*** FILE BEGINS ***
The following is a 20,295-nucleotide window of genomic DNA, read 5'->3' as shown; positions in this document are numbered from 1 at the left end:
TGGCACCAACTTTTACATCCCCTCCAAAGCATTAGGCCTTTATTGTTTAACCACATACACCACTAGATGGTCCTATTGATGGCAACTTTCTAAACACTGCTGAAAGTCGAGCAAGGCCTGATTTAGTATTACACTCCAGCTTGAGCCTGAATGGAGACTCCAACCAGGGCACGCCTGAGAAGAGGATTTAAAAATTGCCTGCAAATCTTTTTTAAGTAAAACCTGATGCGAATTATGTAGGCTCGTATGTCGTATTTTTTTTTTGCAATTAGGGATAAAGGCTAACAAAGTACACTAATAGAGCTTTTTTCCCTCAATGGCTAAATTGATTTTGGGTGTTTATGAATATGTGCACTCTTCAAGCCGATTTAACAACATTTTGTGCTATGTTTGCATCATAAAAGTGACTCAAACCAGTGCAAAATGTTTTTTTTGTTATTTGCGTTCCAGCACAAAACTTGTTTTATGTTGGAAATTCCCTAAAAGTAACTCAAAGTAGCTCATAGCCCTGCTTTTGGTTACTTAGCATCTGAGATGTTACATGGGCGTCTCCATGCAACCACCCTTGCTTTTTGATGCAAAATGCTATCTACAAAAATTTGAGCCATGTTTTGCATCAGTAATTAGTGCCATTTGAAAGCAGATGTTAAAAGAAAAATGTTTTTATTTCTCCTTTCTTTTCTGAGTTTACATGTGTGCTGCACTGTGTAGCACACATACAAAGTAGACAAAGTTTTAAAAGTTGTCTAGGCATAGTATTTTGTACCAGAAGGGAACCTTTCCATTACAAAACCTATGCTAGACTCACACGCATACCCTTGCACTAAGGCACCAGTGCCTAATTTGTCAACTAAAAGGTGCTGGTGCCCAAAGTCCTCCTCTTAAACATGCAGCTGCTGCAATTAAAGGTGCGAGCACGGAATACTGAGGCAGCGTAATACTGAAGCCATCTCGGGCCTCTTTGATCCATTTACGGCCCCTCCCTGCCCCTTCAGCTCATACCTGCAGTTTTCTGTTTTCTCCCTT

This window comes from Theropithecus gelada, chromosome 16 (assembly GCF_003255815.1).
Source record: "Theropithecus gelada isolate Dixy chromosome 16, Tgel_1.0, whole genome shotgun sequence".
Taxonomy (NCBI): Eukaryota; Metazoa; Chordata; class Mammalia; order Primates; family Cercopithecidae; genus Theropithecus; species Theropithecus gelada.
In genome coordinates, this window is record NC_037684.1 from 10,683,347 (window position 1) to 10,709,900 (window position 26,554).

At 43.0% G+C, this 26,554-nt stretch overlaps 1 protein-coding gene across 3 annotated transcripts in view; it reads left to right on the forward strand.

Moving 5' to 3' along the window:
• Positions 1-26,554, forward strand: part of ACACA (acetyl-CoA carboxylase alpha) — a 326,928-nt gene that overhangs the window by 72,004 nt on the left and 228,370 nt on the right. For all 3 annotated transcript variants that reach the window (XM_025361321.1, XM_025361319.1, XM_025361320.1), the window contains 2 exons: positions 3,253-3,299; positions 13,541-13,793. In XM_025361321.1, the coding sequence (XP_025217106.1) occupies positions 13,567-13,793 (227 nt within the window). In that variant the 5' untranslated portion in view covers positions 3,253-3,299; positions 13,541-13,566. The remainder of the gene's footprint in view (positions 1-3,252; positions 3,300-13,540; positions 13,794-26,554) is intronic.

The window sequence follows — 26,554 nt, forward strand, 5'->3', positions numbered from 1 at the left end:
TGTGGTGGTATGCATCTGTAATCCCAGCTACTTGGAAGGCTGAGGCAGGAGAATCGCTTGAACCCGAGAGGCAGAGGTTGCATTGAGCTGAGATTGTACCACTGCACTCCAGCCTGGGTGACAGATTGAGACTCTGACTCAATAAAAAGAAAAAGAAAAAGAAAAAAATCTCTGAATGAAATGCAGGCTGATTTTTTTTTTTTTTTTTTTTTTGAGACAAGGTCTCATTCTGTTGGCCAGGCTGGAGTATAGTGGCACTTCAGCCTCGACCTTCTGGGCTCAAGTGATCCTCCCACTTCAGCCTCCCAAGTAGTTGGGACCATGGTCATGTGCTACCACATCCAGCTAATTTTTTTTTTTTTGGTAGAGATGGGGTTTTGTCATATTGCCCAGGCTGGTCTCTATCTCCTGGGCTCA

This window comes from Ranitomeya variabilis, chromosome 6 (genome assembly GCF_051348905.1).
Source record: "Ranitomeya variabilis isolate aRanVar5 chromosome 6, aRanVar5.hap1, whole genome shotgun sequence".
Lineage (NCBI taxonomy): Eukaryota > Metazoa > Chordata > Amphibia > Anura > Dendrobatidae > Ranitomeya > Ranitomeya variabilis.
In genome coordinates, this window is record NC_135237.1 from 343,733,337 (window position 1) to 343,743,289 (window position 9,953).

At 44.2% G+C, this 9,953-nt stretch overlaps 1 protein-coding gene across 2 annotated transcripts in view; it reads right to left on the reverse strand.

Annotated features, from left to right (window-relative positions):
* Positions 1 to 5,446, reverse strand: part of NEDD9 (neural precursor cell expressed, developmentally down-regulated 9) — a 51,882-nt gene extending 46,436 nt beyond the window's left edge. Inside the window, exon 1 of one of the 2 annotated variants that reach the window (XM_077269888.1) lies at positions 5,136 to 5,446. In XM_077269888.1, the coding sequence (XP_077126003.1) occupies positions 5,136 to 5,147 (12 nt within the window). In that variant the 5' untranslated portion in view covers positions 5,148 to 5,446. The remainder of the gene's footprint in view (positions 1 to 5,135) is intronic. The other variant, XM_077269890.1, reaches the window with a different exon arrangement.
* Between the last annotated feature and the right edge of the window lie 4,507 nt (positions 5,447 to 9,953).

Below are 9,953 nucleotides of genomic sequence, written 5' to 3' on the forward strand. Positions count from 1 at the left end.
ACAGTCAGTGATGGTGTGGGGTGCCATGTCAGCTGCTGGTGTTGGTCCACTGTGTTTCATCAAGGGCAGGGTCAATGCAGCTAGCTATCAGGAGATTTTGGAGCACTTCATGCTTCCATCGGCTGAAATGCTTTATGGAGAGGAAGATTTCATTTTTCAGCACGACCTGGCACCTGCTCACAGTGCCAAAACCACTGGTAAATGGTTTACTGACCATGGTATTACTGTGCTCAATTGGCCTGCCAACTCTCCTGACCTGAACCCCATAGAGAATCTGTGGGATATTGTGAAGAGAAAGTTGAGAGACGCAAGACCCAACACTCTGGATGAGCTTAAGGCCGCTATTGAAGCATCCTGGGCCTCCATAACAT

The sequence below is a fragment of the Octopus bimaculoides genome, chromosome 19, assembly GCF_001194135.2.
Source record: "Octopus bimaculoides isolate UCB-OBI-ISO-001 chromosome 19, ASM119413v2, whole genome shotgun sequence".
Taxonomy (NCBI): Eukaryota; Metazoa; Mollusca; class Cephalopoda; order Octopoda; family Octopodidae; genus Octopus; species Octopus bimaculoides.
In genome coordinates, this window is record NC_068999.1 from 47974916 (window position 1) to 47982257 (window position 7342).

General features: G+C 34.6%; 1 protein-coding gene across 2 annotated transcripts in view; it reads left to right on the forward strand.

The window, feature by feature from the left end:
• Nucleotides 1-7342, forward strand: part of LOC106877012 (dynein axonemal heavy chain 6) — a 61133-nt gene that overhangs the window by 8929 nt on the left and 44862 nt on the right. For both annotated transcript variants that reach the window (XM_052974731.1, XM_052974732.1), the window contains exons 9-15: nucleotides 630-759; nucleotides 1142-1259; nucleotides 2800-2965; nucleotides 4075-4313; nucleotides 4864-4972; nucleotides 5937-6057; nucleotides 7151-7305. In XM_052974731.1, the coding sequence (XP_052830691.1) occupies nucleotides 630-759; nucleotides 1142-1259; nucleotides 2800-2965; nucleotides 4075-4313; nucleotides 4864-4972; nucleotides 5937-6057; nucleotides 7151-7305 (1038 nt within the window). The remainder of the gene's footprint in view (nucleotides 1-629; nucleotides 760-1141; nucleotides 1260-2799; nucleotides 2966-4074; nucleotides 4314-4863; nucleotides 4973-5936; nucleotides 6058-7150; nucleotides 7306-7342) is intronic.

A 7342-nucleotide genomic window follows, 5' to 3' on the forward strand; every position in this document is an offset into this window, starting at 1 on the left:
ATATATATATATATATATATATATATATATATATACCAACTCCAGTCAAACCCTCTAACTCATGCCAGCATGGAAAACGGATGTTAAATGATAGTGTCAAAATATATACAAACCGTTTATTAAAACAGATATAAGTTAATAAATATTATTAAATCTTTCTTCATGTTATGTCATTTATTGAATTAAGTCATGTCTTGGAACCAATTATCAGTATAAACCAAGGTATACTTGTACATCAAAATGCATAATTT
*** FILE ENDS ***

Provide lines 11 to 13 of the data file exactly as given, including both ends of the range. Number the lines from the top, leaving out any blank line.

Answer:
TGTGGTGGTATGCATCTGTAATCCCAGCTACTTGGAAGGCTGAGGCAGGAGAATCGCTTGAACCCGAGAGGCAGAGGTTGCATTGAGCTGAGATTGTACCACTGCACTCCAGCCTGGGTGACAGATTGAGACTCTGACTCAATAAAAAGAAAAAGAAAAAGAAAAAAATCTCTGAATGAAATGCAGGCTGATTTTTTTTTTTTTTTTTTTTTTGAGACAAGGTCTCATTCTGTTGGCCAGGCTGGAGTATAGTGGCACTTCAGCCTCGACCTTCTGGGCTCAAGTGATCCTCCCACTTCAGCCTCCCAAGTAGTTGGGACCATGGTCATGTGCTACCACATCCAGCTAATTTTTTTTTTTTTGGTAGAGATGGGGTTTTGTCATATTGCCCAGGCTGGTCTCTATCTCCTGGGCTCA

This window comes from Ranitomeya variabilis, chromosome 6 (genome assembly GCF_051348905.1).
Source record: "Ranitomeya variabilis isolate aRanVar5 chromosome 6, aRanVar5.hap1, whole genome shotgun sequence".